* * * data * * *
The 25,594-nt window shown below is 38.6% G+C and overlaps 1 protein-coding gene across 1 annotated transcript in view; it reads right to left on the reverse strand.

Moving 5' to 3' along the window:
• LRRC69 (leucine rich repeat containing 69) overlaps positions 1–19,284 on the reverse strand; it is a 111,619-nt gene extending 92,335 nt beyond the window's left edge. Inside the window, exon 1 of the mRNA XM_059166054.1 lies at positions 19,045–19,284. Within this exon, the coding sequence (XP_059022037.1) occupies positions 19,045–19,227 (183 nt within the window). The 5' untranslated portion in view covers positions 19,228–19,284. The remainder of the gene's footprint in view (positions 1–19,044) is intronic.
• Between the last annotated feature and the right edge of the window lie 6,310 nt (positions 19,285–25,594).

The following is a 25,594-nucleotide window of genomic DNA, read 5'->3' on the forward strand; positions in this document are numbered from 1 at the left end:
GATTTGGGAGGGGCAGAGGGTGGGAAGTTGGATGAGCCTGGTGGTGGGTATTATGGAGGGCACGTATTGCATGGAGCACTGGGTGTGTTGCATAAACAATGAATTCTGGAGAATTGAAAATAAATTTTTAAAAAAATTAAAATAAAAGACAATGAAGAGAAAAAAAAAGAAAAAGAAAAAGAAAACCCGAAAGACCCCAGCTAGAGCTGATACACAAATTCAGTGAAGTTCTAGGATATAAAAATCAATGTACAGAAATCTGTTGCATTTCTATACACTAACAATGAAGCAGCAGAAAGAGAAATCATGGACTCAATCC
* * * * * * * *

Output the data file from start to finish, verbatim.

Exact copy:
The 25,594-nt window shown below is 38.6% G+C and overlaps 1 protein-coding gene across 1 annotated transcript in view; it reads right to left on the reverse strand.

Moving 5' to 3' along the window:
• LRRC69 (leucine rich repeat containing 69) overlaps positions 1–19,284 on the reverse strand; it is a 111,619-nt gene extending 92,335 nt beyond the window's left edge. Inside the window, exon 1 of the mRNA XM_059166054.1 lies at positions 19,045–19,284. Within this exon, the coding sequence (XP_059022037.1) occupies positions 19,045–19,227 (183 nt within the window). The 5' untranslated portion in view covers positions 19,228–19,284. The remainder of the gene's footprint in view (positions 1–19,044) is intronic.
• Between the last annotated feature and the right edge of the window lie 6,310 nt (positions 19,285–25,594).

The following is a 25,594-nucleotide window of genomic DNA, read 5'->3' on the forward strand; positions in this document are numbered from 1 at the left end:
GATTTGGGAGGGGCAGAGGGTGGGAAGTTGGATGAGCCTGGTGGTGGGTATTATGGAGGGCACGTATTGCATGGAGCACTGGGTGTGTTGCATAAACAATGAATTCTGGAGAATTGAAAATAAATTTTTAAAAAAATTAAAATAAAAGACAATGAAGAGAAAAAAAAAGAAAAAGAAAAAGAAAACCCGAAAGACCCCAGCTAGAGCTGATACACAAATTCAGTGAAGTTCTAGGATATAAAAATCAATGTACAGAAATCTGTTGCATTTCTATACACTAACAATGAAGCAGCAGAAAGAGAAATCATGGACTCAATCC